The Steiner tree problem, or the minimum Steiner tree problem, named after Jakob Steiner, is a problem in combinatorial optimization, which may be formulated in a number of settings, with the common part being that it is required to find the shortest interconnect for a given set of objects.
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Rectilinear Steiner tree
The rectilinear Steiner tree problem, minimum rectilinear Steiner tree problem (MRST), or rectilinear Steiner minimum tree problem (RSMT) is a variant of the geometric Steiner tree problem in the plane, in which the Euclidean distance is replaced with the rectilinear distance. The problem may be formally stated as follows: given n points in the plane, it is required to interconnect them all by a shortest network which consists only of vertical and horizontal line segments.
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Cartesian coordinate system
A Cartesian coordinate system specifies each point uniquely in a plane by a pair of numerical coordinates, which are the signed distances from the point to two fixed perpendicular directed lines, measured in the same unit of length. Each reference line is called a coordinate axis or just axis of the system, and the point where they meet is its origin, usually at ordered pair (0,0).
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Point (geometry)
In geometry, topology, and related branches of mathematics, a spatial point is a primitive notion upon which other concepts may be defined. In geometry, points are zero-dimensional; i.e. , they do not have volume, area, length, or any other higher-dimensional analogue. In branches of mathematics dealing with set theory, an element is sometimes referred to as a point.
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Approximation algorithm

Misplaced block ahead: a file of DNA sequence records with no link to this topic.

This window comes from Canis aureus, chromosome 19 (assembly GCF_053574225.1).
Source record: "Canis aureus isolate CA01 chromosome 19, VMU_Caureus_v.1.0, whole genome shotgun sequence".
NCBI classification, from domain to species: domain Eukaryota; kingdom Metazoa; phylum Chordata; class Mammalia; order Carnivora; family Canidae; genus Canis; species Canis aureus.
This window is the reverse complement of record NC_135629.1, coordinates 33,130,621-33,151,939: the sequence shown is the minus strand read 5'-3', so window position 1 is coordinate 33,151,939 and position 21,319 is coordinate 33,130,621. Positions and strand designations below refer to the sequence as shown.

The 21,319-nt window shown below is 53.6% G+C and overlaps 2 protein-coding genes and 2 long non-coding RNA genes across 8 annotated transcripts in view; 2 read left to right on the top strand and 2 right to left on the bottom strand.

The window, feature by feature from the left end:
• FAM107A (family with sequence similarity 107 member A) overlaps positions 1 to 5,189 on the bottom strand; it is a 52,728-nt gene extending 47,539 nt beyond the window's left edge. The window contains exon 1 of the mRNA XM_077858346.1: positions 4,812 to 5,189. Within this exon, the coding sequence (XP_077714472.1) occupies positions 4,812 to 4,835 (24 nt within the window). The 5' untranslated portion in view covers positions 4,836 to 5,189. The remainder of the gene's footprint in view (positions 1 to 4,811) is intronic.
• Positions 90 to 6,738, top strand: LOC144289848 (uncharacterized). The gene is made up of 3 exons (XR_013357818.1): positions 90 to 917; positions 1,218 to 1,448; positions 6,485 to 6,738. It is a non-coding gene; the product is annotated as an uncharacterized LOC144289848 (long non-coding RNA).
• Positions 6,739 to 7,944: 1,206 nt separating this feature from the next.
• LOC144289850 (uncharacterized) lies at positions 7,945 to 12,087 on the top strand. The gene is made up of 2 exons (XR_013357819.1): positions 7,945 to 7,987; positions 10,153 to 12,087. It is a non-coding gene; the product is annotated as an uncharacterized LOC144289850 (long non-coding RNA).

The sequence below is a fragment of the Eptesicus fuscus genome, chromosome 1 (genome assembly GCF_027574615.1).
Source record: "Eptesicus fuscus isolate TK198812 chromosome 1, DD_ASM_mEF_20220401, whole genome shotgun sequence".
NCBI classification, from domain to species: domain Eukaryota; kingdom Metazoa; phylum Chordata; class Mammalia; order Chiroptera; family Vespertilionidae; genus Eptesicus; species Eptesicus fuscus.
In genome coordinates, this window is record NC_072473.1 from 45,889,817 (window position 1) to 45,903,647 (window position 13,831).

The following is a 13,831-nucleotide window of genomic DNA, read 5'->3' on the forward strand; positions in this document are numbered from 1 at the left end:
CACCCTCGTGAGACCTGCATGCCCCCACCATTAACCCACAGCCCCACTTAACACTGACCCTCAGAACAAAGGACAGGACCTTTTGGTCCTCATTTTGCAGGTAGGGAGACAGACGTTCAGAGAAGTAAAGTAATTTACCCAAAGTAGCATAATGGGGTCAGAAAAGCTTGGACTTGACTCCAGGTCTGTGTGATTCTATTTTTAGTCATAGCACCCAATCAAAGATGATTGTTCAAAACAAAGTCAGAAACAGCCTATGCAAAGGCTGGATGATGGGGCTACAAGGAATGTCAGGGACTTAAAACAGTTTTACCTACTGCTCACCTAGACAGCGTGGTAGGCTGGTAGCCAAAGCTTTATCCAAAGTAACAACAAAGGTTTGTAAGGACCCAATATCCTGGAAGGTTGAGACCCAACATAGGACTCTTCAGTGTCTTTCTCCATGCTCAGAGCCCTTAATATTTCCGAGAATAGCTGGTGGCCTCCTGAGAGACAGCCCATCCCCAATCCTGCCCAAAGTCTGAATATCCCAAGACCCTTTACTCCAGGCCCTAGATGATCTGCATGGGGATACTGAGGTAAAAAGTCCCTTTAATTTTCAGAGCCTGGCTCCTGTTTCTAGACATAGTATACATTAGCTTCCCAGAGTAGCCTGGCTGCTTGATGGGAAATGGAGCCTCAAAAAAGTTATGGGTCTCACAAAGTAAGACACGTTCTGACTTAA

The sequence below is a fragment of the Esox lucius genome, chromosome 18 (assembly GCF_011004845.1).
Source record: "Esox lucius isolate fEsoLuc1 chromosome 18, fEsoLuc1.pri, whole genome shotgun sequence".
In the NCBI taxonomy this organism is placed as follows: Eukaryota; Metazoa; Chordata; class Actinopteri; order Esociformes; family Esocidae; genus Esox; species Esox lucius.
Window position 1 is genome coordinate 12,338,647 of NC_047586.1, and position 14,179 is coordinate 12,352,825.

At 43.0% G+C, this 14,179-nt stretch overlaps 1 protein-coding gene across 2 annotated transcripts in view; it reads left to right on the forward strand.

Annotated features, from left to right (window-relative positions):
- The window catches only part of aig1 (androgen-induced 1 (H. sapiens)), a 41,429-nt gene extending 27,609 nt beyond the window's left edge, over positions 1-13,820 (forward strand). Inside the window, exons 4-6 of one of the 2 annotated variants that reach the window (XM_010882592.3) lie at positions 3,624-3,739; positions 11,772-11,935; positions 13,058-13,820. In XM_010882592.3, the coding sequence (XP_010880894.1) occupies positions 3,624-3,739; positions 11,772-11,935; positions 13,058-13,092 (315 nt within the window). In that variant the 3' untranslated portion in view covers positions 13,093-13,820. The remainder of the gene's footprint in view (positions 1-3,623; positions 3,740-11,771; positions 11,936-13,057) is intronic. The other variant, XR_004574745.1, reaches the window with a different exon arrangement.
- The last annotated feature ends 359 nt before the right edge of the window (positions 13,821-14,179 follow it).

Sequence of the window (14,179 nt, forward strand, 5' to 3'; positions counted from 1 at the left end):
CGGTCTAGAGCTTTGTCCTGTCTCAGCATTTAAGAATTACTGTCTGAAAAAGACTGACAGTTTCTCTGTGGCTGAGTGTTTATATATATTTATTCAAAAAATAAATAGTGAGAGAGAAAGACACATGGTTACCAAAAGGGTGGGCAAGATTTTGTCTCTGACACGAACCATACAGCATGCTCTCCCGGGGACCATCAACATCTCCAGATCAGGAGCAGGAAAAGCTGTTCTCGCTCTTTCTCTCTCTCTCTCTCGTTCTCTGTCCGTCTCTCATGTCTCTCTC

In computer science and operations research, approximation algorithms are algorithms used to find approximate solutions to optimization problems. Approximation algorithms are often associated with NP-hard problems; since it is unlikely that there can ever be efficient polynomial time exact algorithms solving NP-hard problems, one settles for polynomial time sub-optimal solutions.
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Moment (mathematics)
In mathematics, a moment is, loosely speaking, a quantitative measure of the shape of a set of points. The "second moment", for example, is widely used and measures the "width" (in a particular sense) of a set of points in one dimension or in higher dimensions measures the shape of a cloud of points as it could be fit by an ellipsoid. Other moments describe other aspects of a distribution such as how the distribution is skewed from its mean, or peaked.
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Bracket
Brackets are tall punctuation marks used in matched pairs within text, to set apart or interject other text. Used unqualified, brackets refer to different types of brackets in different parts of the world and in different contexts.
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Integral
Integration is an important concept in mathematics and, together with its inverse, differentiation, is one of the two main operations in calculus. Given a function f of a real variable x and an interval [a, b] of the real line, the definite integral is defined informally to be the area of the region in the xy-plane bounded by the graph of f, the x-axis, and the vertical lines x = a and x = b, such that areas above the axis add to the total, and the area below the x axis subtract from the total.
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